CASE STUDY 13: Pitch It / Start-up Royale
Pitch competitions are common in start-up communities. They are a chance for young or new entrepreneurs to practice their chops, impress investors, win money, and gain valuable contacts and exposure in their business ecosystem. Innovation Guelph developed Pitch It and Start-up Royale to suit the start-up network in Guelph. These unique pitch events sparked a start-up frenzy in Guelph-Wellington and assisted dozens of companies; awarding over $50,000 in seed funds and community support.
Innovation Guelph offered Pitch It twice per year in 2012 and 2013. The program followed the typical pitch competition format where high potential start-ups were selected to pitch their business at an event open to the public, and in front of distinguished judges. The companies were coached prior to the event to help them refine their pitches and build an effective slide deck. At the event, the companies would vie for prizes that included cash (e.g. $2,000 to $5,000) and in-kind prizes donated by local companies (e.g. lawyers, accountants, business supplies etc.).
In 2014 and 2015, Innovation Guelph evolved Pitch It into a new program called Start-up Royale. The problem with the traditional pitch competition model, in an emerging start-up ecosystem, is that it doesn’t maximize the opportunities for new entrepreneurs to practice their public speaking and pitching skills. Most pitch competitions will permit 5 or 6 contestants pitch to publicly, which can be appropriate when a start-up ecosystem is mature. This traditional format is works because the competition acts as a vehicle for angel investment; a showcase of the region’s top start-ups; and a carrot for other less-developed start-ups to aspire.
In Guelph in 2014/2015 the start-up ecosystem was just emerging but there was a buzz of excitement around youth entrepreneurship and social innovation. With this in mind, Innovation Guelph launched Start-up Royale, a new model for burgeoning start-up ecosystems.
Start-up Royale was run in partnership with the Hub Incubator at the University of Guelph. It served a pool of start-ups from Innovation Guelph, The Hub, and entrepreneurs from the community. The model differed from the traditional pitch competition in a few key ways. Firstly, Start-up Royale was a multi-stage pitch competition where the young entrepreneurs submitted a business profile and business plan executive summary prior to the event. They could work with their mentors to develop their application. The top 20 entrants were selected to pitch for 2 minutes at the public event. A panel of distinguished judges, made up of local business leaders and educators, selected the Top 5 pitches. In the final round, the top 5 companies pitched for 5 minutes, with a chance to share the total prize pot. The amounts of cash and in kind they receive are determined by a panel the panel of judges based on the investment needs of the companies expressed in their pitch. The total prize money available exceeded $10,000 plus $20K-$30K in in kind services and other donations. Some of the prize money was provided by via a grant from MaRS.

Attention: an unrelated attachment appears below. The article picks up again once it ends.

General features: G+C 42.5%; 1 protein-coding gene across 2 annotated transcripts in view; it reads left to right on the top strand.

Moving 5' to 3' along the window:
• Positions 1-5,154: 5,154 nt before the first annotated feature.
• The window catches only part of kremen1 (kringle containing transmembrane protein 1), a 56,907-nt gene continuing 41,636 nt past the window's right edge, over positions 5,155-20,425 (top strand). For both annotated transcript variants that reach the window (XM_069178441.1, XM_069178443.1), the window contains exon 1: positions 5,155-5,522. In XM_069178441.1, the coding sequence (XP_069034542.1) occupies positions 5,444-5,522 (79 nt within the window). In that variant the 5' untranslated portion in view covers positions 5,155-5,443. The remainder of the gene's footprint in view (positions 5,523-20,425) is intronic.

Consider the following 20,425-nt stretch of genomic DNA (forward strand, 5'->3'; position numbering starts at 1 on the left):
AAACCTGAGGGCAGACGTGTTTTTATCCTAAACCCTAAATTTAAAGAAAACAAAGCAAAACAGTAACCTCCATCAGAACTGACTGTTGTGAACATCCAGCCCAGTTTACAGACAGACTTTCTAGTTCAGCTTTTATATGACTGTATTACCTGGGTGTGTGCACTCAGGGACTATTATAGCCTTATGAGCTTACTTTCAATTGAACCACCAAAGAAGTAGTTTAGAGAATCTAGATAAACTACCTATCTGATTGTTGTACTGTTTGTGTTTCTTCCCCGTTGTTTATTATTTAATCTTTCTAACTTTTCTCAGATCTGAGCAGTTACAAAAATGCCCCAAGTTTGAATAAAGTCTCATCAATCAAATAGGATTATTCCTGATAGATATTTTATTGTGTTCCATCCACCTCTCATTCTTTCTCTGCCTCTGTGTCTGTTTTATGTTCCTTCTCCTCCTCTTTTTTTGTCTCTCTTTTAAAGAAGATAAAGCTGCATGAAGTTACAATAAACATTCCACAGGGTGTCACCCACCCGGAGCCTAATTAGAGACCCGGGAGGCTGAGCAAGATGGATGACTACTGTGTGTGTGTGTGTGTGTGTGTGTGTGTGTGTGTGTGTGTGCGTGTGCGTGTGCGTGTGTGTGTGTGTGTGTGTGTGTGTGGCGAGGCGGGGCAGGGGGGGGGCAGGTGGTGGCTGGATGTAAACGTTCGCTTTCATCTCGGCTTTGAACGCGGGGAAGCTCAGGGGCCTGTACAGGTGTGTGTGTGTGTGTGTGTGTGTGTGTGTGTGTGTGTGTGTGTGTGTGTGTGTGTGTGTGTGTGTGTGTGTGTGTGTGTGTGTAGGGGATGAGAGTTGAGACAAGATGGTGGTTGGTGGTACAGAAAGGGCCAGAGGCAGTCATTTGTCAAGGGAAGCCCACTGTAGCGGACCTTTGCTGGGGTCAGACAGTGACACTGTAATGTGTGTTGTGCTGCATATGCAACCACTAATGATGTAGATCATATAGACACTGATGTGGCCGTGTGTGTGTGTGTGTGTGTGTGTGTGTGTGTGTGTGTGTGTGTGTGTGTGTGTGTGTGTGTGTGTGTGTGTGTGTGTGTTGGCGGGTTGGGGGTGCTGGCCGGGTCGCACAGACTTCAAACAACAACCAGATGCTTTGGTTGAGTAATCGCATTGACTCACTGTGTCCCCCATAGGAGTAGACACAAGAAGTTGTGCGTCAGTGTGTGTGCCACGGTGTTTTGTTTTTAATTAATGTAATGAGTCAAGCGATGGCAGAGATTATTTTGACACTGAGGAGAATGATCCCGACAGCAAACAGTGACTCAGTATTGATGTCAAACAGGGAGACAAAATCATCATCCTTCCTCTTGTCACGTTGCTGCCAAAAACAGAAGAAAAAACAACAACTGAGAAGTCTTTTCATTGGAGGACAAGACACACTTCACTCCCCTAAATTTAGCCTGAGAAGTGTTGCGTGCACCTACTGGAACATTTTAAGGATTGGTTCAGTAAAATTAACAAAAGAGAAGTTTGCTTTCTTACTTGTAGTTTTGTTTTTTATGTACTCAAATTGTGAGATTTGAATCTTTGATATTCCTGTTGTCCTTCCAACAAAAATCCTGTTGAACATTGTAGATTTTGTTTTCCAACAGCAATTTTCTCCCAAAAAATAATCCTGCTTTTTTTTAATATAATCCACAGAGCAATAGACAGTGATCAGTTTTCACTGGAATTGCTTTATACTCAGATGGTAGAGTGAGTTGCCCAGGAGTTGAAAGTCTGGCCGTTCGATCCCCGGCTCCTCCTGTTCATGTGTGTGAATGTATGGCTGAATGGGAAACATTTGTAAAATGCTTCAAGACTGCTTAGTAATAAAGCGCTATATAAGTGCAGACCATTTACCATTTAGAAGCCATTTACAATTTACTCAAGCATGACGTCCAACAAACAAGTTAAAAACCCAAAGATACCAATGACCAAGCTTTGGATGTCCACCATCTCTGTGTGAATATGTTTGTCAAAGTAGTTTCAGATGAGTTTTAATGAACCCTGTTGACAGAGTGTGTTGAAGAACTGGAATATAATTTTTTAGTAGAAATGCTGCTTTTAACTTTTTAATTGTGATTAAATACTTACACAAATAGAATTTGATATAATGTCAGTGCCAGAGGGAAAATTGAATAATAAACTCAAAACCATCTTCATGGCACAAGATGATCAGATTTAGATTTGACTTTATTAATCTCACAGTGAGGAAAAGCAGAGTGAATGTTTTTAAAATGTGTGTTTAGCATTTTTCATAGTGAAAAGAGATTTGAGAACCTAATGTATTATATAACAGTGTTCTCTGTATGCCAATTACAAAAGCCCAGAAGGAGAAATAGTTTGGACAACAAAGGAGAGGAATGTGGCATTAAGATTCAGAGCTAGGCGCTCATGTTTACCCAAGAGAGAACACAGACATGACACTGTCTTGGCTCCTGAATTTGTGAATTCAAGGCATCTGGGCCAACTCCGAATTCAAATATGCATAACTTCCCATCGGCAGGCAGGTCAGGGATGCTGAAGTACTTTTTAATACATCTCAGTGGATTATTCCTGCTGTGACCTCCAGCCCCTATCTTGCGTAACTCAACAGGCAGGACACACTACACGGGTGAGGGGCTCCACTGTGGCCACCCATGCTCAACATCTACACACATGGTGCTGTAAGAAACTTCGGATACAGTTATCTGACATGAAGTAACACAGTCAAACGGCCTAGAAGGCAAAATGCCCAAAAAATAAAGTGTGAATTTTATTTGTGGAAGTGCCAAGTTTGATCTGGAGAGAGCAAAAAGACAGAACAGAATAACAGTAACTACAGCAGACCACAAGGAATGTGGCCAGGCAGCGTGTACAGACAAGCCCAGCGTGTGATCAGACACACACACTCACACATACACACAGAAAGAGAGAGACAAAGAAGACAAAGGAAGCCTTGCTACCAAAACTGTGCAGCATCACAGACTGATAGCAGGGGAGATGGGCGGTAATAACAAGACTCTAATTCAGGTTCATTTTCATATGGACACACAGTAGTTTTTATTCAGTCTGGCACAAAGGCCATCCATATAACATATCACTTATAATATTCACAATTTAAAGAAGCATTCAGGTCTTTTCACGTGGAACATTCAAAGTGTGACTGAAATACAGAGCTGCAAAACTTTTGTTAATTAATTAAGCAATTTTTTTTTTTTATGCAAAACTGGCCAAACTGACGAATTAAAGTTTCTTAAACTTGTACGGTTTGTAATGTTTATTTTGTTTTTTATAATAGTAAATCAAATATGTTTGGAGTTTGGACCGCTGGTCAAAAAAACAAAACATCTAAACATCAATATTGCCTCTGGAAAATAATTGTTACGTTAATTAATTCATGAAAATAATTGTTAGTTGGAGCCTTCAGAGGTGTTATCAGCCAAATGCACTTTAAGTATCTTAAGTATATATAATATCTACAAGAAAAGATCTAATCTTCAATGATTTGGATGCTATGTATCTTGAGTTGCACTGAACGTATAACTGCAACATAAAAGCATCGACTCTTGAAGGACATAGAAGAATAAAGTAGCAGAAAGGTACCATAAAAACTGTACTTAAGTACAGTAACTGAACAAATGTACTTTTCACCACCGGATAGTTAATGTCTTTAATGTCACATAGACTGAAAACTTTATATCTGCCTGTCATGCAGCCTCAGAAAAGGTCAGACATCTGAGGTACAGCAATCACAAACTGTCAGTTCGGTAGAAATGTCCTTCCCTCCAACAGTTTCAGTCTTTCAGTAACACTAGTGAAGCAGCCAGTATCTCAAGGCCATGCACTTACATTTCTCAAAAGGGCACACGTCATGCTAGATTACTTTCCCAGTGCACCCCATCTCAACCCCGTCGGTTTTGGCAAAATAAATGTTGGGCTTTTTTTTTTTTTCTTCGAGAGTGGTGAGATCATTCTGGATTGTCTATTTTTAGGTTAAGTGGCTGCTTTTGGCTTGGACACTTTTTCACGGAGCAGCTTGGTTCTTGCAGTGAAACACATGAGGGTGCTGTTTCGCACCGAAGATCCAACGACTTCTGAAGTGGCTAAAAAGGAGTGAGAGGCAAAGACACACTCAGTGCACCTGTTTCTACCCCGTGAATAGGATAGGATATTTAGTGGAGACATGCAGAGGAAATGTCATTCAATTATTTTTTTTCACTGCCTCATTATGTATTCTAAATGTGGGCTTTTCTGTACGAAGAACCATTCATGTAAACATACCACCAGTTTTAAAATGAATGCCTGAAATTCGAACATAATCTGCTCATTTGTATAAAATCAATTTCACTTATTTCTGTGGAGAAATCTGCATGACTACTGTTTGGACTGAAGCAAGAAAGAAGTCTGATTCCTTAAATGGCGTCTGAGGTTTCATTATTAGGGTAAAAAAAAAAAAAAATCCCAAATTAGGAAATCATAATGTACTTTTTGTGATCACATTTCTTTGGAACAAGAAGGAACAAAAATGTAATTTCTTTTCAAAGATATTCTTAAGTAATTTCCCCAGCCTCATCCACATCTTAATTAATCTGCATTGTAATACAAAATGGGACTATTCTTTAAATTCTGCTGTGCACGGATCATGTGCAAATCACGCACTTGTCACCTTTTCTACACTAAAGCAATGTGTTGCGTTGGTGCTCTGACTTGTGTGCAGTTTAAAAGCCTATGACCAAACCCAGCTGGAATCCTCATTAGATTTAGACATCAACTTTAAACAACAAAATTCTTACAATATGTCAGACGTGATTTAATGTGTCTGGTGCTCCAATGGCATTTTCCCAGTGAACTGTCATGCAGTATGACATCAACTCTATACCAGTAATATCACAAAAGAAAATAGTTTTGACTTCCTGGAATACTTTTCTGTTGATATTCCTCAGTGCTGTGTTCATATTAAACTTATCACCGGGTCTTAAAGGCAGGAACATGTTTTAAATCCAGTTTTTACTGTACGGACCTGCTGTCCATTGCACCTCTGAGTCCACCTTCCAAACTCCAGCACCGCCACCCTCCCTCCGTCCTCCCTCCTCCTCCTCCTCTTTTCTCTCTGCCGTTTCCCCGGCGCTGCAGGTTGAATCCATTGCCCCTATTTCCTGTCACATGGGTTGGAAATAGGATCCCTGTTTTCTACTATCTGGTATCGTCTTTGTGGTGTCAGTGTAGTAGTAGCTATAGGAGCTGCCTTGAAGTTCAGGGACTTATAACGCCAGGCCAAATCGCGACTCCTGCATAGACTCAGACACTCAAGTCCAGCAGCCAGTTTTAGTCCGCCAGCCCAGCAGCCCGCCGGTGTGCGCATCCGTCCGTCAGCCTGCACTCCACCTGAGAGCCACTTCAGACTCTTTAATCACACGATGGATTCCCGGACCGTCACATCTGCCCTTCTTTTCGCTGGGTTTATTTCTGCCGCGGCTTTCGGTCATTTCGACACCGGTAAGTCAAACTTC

Start-up Royale was effective in growing the excitement and participation levels of young entrepreneurs. It also attracted over 100 attendees to the public event (five times as many as Pitch It). Most importantly, it provided a supportive venue for new entrepreneurs to practice pitching in front of an audience, their peers, and their mentors.